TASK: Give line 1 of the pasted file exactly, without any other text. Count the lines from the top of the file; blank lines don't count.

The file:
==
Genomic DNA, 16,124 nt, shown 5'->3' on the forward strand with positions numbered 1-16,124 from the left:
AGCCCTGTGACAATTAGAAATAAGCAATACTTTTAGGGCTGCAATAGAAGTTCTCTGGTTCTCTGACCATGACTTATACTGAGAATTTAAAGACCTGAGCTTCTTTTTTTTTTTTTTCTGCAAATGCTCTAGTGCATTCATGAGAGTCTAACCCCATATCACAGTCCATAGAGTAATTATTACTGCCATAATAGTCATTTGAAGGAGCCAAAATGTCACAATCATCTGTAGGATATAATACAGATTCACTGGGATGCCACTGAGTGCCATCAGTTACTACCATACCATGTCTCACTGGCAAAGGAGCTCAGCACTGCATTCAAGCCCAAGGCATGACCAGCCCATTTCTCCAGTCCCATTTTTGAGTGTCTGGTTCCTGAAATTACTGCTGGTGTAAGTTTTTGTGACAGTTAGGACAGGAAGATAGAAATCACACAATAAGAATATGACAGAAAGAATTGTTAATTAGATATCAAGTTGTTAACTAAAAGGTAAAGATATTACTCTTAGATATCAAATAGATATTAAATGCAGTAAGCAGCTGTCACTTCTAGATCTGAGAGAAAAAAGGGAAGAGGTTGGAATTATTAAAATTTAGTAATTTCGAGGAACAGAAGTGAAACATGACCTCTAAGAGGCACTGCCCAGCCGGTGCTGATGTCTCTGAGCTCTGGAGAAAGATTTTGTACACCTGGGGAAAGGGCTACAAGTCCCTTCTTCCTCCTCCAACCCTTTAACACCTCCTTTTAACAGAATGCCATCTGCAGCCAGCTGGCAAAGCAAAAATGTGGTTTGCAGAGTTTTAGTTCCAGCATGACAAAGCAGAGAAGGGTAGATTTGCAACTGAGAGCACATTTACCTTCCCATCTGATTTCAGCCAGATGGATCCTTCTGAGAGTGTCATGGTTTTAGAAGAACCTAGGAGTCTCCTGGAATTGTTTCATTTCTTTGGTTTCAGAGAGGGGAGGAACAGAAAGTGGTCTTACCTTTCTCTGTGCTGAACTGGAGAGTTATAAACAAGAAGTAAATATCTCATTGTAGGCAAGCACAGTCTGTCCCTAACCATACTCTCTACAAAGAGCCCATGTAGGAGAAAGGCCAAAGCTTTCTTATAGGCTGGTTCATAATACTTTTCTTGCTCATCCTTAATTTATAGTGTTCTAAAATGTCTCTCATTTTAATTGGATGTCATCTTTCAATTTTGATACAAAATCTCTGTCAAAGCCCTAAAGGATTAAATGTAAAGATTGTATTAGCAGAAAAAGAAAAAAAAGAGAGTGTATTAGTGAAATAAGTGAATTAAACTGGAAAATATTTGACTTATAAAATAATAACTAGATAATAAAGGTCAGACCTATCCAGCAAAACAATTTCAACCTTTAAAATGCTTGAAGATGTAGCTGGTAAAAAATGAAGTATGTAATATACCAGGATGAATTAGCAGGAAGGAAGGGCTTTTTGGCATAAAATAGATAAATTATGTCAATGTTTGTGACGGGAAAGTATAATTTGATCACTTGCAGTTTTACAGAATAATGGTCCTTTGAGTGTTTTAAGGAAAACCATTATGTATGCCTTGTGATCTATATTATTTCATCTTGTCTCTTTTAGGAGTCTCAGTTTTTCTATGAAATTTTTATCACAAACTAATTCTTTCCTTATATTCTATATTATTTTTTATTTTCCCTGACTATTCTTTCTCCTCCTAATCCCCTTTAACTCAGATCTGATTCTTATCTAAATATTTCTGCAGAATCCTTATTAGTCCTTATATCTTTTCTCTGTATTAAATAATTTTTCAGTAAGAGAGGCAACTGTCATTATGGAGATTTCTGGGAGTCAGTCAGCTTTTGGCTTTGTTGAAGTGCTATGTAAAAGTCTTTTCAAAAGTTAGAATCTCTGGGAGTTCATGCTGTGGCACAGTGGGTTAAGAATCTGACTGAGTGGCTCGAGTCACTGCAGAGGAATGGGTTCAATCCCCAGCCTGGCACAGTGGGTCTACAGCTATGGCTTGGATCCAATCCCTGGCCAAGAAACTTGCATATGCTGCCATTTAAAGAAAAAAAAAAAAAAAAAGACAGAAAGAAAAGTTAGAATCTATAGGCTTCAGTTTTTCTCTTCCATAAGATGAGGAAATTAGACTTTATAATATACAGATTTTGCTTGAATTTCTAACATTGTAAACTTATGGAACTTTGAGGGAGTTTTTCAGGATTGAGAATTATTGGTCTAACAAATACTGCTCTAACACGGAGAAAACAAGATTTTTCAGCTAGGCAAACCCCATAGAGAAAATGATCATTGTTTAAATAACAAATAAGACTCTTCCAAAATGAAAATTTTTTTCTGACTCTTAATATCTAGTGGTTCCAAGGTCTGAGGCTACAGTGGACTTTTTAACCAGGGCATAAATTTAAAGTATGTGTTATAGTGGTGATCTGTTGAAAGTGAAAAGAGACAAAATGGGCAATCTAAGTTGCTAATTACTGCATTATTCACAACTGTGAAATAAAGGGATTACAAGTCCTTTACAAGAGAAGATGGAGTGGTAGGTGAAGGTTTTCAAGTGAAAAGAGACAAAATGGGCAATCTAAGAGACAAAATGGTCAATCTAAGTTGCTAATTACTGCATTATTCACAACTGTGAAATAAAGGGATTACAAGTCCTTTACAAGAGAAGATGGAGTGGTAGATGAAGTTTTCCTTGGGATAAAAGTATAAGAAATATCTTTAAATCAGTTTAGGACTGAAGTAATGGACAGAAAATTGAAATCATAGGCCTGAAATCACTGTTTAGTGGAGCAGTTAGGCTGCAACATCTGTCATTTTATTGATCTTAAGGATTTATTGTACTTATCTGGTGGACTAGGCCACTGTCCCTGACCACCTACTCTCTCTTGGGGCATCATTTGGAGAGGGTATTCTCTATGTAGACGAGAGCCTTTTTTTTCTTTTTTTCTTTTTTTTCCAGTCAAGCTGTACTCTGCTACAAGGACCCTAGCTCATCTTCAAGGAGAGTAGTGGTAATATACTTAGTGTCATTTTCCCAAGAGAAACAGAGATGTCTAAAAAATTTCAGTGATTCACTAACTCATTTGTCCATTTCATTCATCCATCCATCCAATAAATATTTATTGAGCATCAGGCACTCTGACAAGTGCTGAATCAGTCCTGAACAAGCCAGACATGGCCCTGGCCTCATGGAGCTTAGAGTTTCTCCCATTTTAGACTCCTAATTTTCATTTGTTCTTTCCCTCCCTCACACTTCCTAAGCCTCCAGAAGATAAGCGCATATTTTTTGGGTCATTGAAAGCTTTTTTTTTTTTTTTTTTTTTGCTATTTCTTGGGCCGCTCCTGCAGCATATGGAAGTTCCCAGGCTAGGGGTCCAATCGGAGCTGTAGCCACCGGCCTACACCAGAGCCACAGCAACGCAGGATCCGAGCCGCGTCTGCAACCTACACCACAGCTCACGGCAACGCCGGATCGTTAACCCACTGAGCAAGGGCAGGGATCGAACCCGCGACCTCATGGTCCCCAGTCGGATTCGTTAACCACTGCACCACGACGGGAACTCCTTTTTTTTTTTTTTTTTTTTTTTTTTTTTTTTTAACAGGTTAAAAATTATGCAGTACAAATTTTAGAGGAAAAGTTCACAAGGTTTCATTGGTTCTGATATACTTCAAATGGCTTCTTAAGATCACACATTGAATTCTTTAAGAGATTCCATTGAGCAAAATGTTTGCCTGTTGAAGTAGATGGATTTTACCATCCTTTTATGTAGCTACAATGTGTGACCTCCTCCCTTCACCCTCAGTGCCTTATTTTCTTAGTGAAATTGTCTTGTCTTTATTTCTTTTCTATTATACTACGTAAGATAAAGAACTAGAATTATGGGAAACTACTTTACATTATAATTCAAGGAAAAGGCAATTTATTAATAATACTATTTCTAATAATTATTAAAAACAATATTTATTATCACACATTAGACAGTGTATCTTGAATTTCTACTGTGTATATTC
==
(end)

Genomic DNA, 16,124 nt, shown 5'->3' on the forward strand with positions numbered 1-16,124 from the left: